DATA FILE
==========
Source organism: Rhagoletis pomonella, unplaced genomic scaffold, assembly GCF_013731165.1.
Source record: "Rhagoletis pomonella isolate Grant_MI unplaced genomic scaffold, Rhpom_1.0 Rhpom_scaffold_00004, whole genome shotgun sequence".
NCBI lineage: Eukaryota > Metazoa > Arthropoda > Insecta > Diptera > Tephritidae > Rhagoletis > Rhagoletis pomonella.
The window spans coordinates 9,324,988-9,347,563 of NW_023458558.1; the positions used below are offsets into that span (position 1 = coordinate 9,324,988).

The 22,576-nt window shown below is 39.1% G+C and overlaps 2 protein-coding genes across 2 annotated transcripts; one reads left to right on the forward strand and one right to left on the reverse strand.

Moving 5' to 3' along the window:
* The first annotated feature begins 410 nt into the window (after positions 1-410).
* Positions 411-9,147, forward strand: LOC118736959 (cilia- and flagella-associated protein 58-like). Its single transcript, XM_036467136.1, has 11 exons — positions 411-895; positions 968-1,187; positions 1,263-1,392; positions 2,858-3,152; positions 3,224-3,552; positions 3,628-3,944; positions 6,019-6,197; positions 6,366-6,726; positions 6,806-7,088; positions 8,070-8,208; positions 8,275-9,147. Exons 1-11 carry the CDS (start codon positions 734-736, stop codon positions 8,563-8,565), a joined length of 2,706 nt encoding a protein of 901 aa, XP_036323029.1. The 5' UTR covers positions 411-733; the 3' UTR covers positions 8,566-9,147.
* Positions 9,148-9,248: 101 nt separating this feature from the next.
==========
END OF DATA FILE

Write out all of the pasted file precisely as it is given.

Source organism: Rhagoletis pomonella, unplaced genomic scaffold, assembly GCF_013731165.1.
Source record: "Rhagoletis pomonella isolate Grant_MI unplaced genomic scaffold, Rhpom_1.0 Rhpom_scaffold_00004, whole genome shotgun sequence".
NCBI lineage: Eukaryota > Metazoa > Arthropoda > Insecta > Diptera > Tephritidae > Rhagoletis > Rhagoletis pomonella.
The window spans coordinates 9,324,988-9,347,563 of NW_023458558.1; the positions used below are offsets into that span (position 1 = coordinate 9,324,988).

The 22,576-nt window shown below is 39.1% G+C and overlaps 2 protein-coding genes across 2 annotated transcripts; one reads left to right on the forward strand and one right to left on the reverse strand.

Moving 5' to 3' along the window:
* The first annotated feature begins 410 nt into the window (after positions 1-410).
* Positions 411-9,147, forward strand: LOC118736959 (cilia- and flagella-associated protein 58-like). Its single transcript, XM_036467136.1, has 11 exons — positions 411-895; positions 968-1,187; positions 1,263-1,392; positions 2,858-3,152; positions 3,224-3,552; positions 3,628-3,944; positions 6,019-6,197; positions 6,366-6,726; positions 6,806-7,088; positions 8,070-8,208; positions 8,275-9,147. Exons 1-11 carry the CDS (start codon positions 734-736, stop codon positions 8,563-8,565), a joined length of 2,706 nt encoding a protein of 901 aa, XP_036323029.1. The 5' UTR covers positions 411-733; the 3' UTR covers positions 8,566-9,147.
* Positions 9,148-9,248: 101 nt separating this feature from the next.